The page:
BOSTON, Mass.—On February 24, Homes for Families, a Boston-based housing advocacy group, and its supporters again filled the grand stairway of the State House with cries of “Housing” during its ninth annual Cookie Day event.
The event brought attention to cuts in state housing funds and honored local legislators who have worked to help homeless families in Massachusetts. Sen. Jamie Eldridge (D-Acton) and Rep. Kevin Honan (D-Brighton), the chairs of the Joint Committee on Housing, sponsored the event.
“The problem persists—our affordable housing crisis has led to this family homelessness crisis,” said Diane Sullivan, Homes for Families’ policy director, during the event, “and the steps that we have taken as a state have yet to successfully address the growing number of families in need.”
Homes for Families is asking the legislature to restore $30 million in cuts to the Massachusetts Rental Voucher Program (MRVP). According to Sullivan, MRVP was once funded at $120 million dollars but was cut drastically during the 1990s. The program is currently funded at $57.5 million.
Libby Hayes, executive director of Homes for Families, pointed out that it would require $190 million to reach MRVP’s former funding, adjusted for inflation. “Even $120 million is a fraction of what it should be, since the gap between housing and wages has continued to expand, Hayes explained. “Even $120 million is not enough, but it’s a step closer to getting there.”
According to Hayes, the state’s HomeBASE homelessness prevention program ended its rental assistance, phasing it out a year earlier than originally planned, with a savings of $30 million. “We understand that $30 million is a big ask, but we have a target, the HomeBASE line item—we’re not asking for $30 million from anywhere. We have 4,500 families in the state’s homelessness system and we’re not going to get out of this crisis unless we have some housing to get the system moving.”
It was Allison Fannon’s third Cookie Day. When she attended in 2011, she was living in a shelter with her young daughter. Thanks to Homes for Families, they now live in an apartment in Dorchester. She is also on the organization’s board of directors and has frequent speaking engagements and shelter visits.
“Homes for Families was really helpful with staying positive [when I was living in a shelter], and they showed me a light at the end of the tunnel,” Fannon said. “They are a really inspirational and hardworking group. Sometimes you want to give up when you’re in a shelter, and they keep you positive by meeting every month. Their doors are always open, they’re always there to talk—they’re a support system.”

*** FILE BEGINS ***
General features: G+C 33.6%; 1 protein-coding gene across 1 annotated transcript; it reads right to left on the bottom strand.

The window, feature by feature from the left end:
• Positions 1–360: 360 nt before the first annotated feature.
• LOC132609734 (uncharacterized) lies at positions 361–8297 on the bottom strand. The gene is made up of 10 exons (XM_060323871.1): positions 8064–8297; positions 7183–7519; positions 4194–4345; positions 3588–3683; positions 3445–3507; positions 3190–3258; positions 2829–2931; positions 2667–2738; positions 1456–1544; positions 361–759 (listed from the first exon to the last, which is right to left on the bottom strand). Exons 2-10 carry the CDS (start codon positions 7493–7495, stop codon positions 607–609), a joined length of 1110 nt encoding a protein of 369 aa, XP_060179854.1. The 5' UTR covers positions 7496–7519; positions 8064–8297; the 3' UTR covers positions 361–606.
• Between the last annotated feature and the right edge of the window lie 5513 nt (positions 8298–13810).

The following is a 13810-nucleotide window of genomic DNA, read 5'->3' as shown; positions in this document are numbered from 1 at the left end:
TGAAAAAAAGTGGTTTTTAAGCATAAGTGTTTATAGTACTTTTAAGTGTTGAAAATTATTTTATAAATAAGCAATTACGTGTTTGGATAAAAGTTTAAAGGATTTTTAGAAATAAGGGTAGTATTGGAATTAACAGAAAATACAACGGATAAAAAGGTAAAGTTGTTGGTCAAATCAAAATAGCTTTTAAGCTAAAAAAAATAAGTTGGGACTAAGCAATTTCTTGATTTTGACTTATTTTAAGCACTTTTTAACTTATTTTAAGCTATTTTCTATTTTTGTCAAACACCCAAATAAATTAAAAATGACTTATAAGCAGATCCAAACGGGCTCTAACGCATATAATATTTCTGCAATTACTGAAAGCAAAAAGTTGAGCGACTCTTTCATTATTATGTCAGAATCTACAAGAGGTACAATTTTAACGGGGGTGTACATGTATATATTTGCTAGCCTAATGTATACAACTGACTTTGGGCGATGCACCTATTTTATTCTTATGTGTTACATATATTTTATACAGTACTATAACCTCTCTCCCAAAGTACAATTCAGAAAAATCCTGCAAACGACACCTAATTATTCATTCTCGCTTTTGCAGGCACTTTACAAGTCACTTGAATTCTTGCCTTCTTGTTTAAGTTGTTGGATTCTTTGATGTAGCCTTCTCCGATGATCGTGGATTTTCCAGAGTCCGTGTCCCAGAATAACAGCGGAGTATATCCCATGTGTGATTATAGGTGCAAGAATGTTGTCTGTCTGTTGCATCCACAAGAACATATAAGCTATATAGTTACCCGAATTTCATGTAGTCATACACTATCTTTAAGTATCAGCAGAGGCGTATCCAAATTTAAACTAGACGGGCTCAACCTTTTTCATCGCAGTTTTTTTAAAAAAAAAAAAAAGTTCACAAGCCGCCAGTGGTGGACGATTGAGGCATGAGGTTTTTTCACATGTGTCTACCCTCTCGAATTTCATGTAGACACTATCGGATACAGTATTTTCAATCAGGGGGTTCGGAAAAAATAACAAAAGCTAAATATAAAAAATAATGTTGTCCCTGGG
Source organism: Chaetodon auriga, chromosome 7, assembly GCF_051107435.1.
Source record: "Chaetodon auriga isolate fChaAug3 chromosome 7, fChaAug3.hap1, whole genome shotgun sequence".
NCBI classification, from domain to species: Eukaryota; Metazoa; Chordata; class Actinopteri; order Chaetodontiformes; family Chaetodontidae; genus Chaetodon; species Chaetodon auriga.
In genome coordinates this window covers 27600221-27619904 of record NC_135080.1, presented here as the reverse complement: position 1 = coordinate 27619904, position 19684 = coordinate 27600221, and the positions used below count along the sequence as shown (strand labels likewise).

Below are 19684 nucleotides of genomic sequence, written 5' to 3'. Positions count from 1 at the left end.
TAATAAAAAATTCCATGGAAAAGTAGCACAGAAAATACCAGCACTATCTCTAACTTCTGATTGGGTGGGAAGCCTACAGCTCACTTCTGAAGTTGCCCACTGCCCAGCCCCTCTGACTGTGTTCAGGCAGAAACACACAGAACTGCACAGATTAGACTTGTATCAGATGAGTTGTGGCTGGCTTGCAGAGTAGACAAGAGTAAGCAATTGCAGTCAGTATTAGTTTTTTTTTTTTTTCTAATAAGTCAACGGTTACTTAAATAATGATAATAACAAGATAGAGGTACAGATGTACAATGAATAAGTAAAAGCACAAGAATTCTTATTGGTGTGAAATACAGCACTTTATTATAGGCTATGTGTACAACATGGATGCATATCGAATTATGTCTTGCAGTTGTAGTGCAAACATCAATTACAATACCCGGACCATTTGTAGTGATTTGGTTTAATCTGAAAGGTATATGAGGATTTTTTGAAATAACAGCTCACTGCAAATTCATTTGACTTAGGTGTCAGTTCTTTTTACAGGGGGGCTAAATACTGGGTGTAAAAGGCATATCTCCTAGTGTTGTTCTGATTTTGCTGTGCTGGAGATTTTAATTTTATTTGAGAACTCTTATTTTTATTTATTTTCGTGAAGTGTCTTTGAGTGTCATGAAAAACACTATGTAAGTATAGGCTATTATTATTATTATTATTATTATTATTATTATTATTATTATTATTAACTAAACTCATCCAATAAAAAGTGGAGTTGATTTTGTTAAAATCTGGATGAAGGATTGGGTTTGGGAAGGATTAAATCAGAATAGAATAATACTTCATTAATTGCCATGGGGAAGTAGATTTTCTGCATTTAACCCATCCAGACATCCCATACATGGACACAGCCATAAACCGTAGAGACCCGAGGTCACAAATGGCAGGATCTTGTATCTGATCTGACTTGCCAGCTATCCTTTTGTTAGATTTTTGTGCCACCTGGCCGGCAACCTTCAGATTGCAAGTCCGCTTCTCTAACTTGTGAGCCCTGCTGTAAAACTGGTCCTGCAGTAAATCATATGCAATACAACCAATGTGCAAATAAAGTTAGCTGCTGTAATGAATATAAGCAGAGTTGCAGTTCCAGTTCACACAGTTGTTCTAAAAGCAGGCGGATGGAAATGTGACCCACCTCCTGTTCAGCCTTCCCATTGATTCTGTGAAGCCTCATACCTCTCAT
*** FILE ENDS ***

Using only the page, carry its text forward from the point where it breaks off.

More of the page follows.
Ciara Prescott spoke of being homeless as a child and how difficult it was for her to get emergency shelter as the young single mother of an infant. “I was a new mom, and I was going to have to learn how to be a parent in a motel on the side of a highway next to a gas station,” she said.
Prescott described her determination to provide a home for her child. “ It doesn’t surprise me that after years of growing up in the [shelter] system, having nothing at all, that I still have nothing. But I’m going to try my best to change that so my baby never has to go through what I went through,” she explained.
Stephan M. Brewer (D–Barre), chair of the Senate Committee on Ways and Means Committee, was honored with this year’s Homes for Families’ Big Cookie Award—a giant, house-shaped cookie.
Brewer took the podium and invited “Sarah the Lobbyist”—a preschool-aged girl who attended the event with her family, who are seeking housing—up to the podium with him. He called Sarah “the reason we do all of this.”
“Families should not be living in motels,” Brewer said. “Families should not be living in cars.”
“Who among us would deny Sarah a safe, quality bed to sleep in at night, and a yard to play in?” Brewer asked. “We have a moral responsibility, my friends, to do the right thing for our fellow citizens.”
According to Sullivan, in 2013 Brewer was “the leader on the Senate side in ensuring that there was a restoration of $15.5 million in funding, which was a huge success, and we were able to keep 500 families from re-entering shelters. These were 500 families who had moved out of shelters with short-term subsidies, and we were able to shore up housing for them.”
We need this progression to continue,” Sullivan continued, “and we need to recognize that housing is simply unaffordable for so many working families in Massachusetts.”